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pp. 117-138

In the sixth installment of “Old Times on the Mississippi,” Mark Twain makes this extravagant claim about the “Rank and Dignity of Piloting”:

A pilot, in those days, was the only unfettered and entirely independent human being that lived in the earth. Kings are but the hampered servants of parliament and people; parliaments sit in chains forged by their constituency; the editor of a newspaper cannot be...

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6. “These Hideous Times”: Mark Twain’s Bankruptcy and the Panic of 1893

Joseph Csicsila

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pp. 139-152

An old standby of Twain biography is that Mark Twain was a bad businessman. Critics routinely (and perhaps a little too casually) cast him as a reckless speculator, a foolish investor, and a failed entrepreneur as they advance the notion that Twain was hopelessly irresponsible with his wealth, making poor financial decisions one after another throughout much of his adult life, until his well-publicized and personally humiliating bankruptcy in April 1894. Twain would actually help perpetuate this view with his own...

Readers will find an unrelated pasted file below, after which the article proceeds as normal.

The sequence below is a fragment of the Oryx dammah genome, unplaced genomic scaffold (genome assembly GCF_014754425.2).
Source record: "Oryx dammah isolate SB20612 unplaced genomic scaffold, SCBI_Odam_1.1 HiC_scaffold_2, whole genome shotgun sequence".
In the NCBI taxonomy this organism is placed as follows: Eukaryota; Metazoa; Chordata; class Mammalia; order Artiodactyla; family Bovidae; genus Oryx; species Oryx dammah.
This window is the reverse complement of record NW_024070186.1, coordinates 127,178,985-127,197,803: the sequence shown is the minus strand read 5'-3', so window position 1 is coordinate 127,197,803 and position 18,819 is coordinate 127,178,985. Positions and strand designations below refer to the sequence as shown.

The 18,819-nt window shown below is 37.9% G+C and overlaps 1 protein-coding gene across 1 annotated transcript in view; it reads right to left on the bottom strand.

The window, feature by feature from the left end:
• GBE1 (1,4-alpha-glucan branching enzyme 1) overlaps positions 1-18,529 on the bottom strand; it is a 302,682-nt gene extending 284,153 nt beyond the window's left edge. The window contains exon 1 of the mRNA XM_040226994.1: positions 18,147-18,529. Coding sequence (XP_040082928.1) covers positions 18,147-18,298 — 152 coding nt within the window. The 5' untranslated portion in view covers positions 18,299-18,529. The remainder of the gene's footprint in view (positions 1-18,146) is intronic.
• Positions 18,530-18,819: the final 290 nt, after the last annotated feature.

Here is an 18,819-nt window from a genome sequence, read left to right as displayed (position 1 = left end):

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7. “Drop Sentiment, and Come Down to Business”: Debt and the Disintegration of “Manly” Character in “Indiantown” and “Which Was It?”

Susanne Weil

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pp. 153-172

It is impossible to discount the number and effects of bankruptcies caused by the Great Recession in the wake of the 2008 financial crisis. USCourts.gov reports an average of 1,314,697 bankruptcies per year since the fiscal meltdown of 2008. In 2013, some 2,960 Americans a day filed for bankruptcy (“It’s in the Numbers”), despite legislation to stem the tide of filings (United States). Studies have shown that those who struggle with debt are three times more likely to suffer from mental illness (“Debt Linked,” par. 1): one...

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8. The Pain Economy: Mark Twain’s Masochistic Understanding of Pain